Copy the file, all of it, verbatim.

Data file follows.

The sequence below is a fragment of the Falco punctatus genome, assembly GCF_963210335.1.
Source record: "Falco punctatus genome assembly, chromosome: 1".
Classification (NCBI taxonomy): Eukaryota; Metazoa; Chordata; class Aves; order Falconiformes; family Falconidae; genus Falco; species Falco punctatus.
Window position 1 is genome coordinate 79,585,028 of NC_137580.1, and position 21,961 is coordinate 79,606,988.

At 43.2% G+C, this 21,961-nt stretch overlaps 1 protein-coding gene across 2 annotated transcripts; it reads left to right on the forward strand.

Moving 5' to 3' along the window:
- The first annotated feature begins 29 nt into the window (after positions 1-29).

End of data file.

The sequence below is a fragment of the Falco punctatus genome, assembly GCF_963210335.1.
Source record: "Falco punctatus genome assembly, chromosome: 1".
Classification (NCBI taxonomy): Eukaryota; Metazoa; Chordata; class Aves; order Falconiformes; family Falconidae; genus Falco; species Falco punctatus.
Window position 1 is genome coordinate 79,585,028 of NC_137580.1, and position 21,961 is coordinate 79,606,988.

At 43.2% G+C, this 21,961-nt stretch overlaps 1 protein-coding gene across 2 annotated transcripts; it reads left to right on the forward strand.

Moving 5' to 3' along the window:
- The first annotated feature begins 29 nt into the window (after positions 1-29).